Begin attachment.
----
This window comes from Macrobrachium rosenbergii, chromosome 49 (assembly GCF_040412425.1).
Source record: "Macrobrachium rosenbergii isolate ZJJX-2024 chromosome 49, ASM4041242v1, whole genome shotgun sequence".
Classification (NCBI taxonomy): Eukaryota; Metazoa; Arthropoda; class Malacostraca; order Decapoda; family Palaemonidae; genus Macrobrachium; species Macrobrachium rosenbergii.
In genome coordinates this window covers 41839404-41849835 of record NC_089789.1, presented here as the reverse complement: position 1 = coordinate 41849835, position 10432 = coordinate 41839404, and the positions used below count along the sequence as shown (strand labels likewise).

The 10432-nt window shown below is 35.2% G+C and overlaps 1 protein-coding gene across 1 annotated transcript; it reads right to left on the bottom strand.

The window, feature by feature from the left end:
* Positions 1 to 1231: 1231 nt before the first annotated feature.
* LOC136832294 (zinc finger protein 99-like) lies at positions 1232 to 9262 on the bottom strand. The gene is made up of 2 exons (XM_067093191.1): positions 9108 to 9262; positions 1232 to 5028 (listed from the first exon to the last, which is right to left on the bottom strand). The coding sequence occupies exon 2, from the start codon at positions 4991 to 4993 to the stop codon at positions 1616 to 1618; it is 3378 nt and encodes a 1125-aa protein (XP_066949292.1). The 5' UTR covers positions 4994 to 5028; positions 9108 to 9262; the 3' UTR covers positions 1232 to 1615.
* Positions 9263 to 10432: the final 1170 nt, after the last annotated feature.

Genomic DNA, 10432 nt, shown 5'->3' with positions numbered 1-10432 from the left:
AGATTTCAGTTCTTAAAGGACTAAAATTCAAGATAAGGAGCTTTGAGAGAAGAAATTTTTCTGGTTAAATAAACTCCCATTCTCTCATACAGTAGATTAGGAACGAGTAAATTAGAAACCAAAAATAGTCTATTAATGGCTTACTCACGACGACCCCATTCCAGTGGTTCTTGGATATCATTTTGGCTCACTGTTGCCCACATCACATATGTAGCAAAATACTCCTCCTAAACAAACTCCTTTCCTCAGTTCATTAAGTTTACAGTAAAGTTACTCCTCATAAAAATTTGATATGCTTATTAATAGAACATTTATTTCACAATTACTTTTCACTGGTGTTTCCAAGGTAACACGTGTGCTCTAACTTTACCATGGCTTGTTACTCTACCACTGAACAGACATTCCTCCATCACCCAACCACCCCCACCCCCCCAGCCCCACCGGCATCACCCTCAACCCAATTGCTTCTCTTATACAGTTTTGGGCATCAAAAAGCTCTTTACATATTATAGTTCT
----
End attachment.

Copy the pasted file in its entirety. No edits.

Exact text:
This window comes from Macrobrachium rosenbergii, chromosome 49 (assembly GCF_040412425.1).
Source record: "Macrobrachium rosenbergii isolate ZJJX-2024 chromosome 49, ASM4041242v1, whole genome shotgun sequence".
Classification (NCBI taxonomy): Eukaryota; Metazoa; Arthropoda; class Malacostraca; order Decapoda; family Palaemonidae; genus Macrobrachium; species Macrobrachium rosenbergii.
In genome coordinates this window covers 41839404-41849835 of record NC_089789.1, presented here as the reverse complement: position 1 = coordinate 41849835, position 10432 = coordinate 41839404, and the positions used below count along the sequence as shown (strand labels likewise).

The 10432-nt window shown below is 35.2% G+C and overlaps 1 protein-coding gene across 1 annotated transcript; it reads right to left on the bottom strand.

The window, feature by feature from the left end:
* Positions 1 to 1231: 1231 nt before the first annotated feature.
* LOC136832294 (zinc finger protein 99-like) lies at positions 1232 to 9262 on the bottom strand. The gene is made up of 2 exons (XM_067093191.1): positions 9108 to 9262; positions 1232 to 5028 (listed from the first exon to the last, which is right to left on the bottom strand). The coding sequence occupies exon 2, from the start codon at positions 4991 to 4993 to the stop codon at positions 1616 to 1618; it is 3378 nt and encodes a 1125-aa protein (XP_066949292.1). The 5' UTR covers positions 4994 to 5028; positions 9108 to 9262; the 3' UTR covers positions 1232 to 1615.
* Positions 9263 to 10432: the final 1170 nt, after the last annotated feature.

Genomic DNA, 10432 nt, shown 5'->3' with positions numbered 1-10432 from the left:
AGATTTCAGTTCTTAAAGGACTAAAATTCAAGATAAGGAGCTTTGAGAGAAGAAATTTTTCTGGTTAAATAAACTCCCATTCTCTCATACAGTAGATTAGGAACGAGTAAATTAGAAACCAAAAATAGTCTATTAATGGCTTACTCACGACGACCCCATTCCAGTGGTTCTTGGATATCATTTTGGCTCACTGTTGCCCACATCACATATGTAGCAAAATACTCCTCCTAAACAAACTCCTTTCCTCAGTTCATTAAGTTTACAGTAAAGTTACTCCTCATAAAAATTTGATATGCTTATTAATAGAACATTTATTTCACAATTACTTTTCACTGGTGTTTCCAAGGTAACACGTGTGCTCTAACTTTACCATGGCTTGTTACTCTACCACTGAACAGACATTCCTCCATCACCCAACCACCCCCACCCCCCCAGCCCCACCGGCATCACCCTCAACCCAATTGCTTCTCTTATACAGTTTTGGGCATCAAAAAGCTCTTTACATATTATAGTTCT